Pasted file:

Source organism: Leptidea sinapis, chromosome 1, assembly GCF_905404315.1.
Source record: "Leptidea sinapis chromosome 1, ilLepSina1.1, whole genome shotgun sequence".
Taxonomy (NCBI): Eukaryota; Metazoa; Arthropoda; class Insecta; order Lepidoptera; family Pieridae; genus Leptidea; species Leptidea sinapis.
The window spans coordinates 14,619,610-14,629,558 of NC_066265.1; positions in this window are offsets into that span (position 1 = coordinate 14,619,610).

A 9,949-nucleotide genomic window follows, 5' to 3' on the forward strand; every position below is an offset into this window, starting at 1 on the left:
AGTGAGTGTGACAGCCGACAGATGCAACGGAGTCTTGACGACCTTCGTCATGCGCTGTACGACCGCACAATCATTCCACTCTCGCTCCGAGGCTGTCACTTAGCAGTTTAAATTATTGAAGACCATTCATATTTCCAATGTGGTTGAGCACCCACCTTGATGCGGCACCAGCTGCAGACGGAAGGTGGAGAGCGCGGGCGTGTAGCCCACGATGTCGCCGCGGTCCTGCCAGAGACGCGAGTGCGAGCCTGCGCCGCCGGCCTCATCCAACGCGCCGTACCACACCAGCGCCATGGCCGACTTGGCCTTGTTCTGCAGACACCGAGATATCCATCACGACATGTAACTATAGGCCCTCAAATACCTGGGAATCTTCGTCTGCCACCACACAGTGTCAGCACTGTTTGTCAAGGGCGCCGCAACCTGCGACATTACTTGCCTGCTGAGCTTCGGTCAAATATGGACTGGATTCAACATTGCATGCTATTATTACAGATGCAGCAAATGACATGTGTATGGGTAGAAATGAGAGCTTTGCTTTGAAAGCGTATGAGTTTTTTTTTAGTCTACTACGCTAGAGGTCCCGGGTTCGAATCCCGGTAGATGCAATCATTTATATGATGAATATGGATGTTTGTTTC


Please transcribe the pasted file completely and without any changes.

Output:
Source organism: Leptidea sinapis, chromosome 1, assembly GCF_905404315.1.
Source record: "Leptidea sinapis chromosome 1, ilLepSina1.1, whole genome shotgun sequence".
Taxonomy (NCBI): Eukaryota; Metazoa; Arthropoda; class Insecta; order Lepidoptera; family Pieridae; genus Leptidea; species Leptidea sinapis.
The window spans coordinates 14,619,610-14,629,558 of NC_066265.1; positions in this window are offsets into that span (position 1 = coordinate 14,619,610).

A 9,949-nucleotide genomic window follows, 5' to 3' on the forward strand; every position below is an offset into this window, starting at 1 on the left:
AGTGAGTGTGACAGCCGACAGATGCAACGGAGTCTTGACGACCTTCGTCATGCGCTGTACGACCGCACAATCATTCCACTCTCGCTCCGAGGCTGTCACTTAGCAGTTTAAATTATTGAAGACCATTCATATTTCCAATGTGGTTGAGCACCCACCTTGATGCGGCACCAGCTGCAGACGGAAGGTGGAGAGCGCGGGCGTGTAGCCCACGATGTCGCCGCGGTCCTGCCAGAGACGCGAGTGCGAGCCTGCGCCGCCGGCCTCATCCAACGCGCCGTACCACACCAGCGCCATGGCCGACTTGGCCTTGTTCTGCAGACACCGAGATATCCATCACGACATGTAACTATAGGCCCTCAAATACCTGGGAATCTTCGTCTGCCACCACACAGTGTCAGCACTGTTTGTCAAGGGCGCCGCAACCTGCGACATTACTTGCCTGCTGAGCTTCGGTCAAATATGGACTGGATTCAACATTGCATGCTATTATTACAGATGCAGCAAATGACATGTGTATGGGTAGAAATGAGAGCTTTGCTTTGAAAGCGTATGAGTTTTTTTTTAGTCTACTACGCTAGAGGTCCCGGGTTCGAATCCCGGTAGATGCAATCATTTATATGATGAATATGGATGTTTGTTTC